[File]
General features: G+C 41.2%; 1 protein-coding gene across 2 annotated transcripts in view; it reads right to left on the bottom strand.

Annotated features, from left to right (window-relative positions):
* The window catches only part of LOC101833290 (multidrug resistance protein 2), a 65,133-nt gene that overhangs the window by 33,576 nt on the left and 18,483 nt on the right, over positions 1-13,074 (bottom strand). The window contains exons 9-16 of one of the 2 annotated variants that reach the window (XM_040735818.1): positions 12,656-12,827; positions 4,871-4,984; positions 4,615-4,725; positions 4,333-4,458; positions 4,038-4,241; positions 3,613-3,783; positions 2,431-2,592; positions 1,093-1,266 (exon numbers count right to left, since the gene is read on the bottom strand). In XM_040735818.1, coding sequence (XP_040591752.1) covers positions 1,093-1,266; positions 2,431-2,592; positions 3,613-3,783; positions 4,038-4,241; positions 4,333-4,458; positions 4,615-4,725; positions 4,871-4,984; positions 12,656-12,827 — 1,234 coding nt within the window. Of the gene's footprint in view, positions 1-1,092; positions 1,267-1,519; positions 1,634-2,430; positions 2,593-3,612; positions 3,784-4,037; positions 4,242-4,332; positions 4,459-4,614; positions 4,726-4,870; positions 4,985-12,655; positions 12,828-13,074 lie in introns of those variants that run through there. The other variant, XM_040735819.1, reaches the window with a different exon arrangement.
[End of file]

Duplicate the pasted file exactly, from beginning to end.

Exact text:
General features: G+C 41.2%; 1 protein-coding gene across 2 annotated transcripts in view; it reads right to left on the bottom strand.

Annotated features, from left to right (window-relative positions):
* The window catches only part of LOC101833290 (multidrug resistance protein 2), a 65,133-nt gene that overhangs the window by 33,576 nt on the left and 18,483 nt on the right, over positions 1-13,074 (bottom strand). The window contains exons 9-16 of one of the 2 annotated variants that reach the window (XM_040735818.1): positions 12,656-12,827; positions 4,871-4,984; positions 4,615-4,725; positions 4,333-4,458; positions 4,038-4,241; positions 3,613-3,783; positions 2,431-2,592; positions 1,093-1,266 (exon numbers count right to left, since the gene is read on the bottom strand). In XM_040735818.1, coding sequence (XP_040591752.1) covers positions 1,093-1,266; positions 2,431-2,592; positions 3,613-3,783; positions 4,038-4,241; positions 4,333-4,458; positions 4,615-4,725; positions 4,871-4,984; positions 12,656-12,827 — 1,234 coding nt within the window. Of the gene's footprint in view, positions 1-1,092; positions 1,267-1,519; positions 1,634-2,430; positions 2,593-3,612; positions 3,784-4,037; positions 4,242-4,332; positions 4,459-4,614; positions 4,726-4,870; positions 4,985-12,655; positions 12,828-13,074 lie in introns of those variants that run through there. The other variant, XM_040735819.1, reaches the window with a different exon arrangement.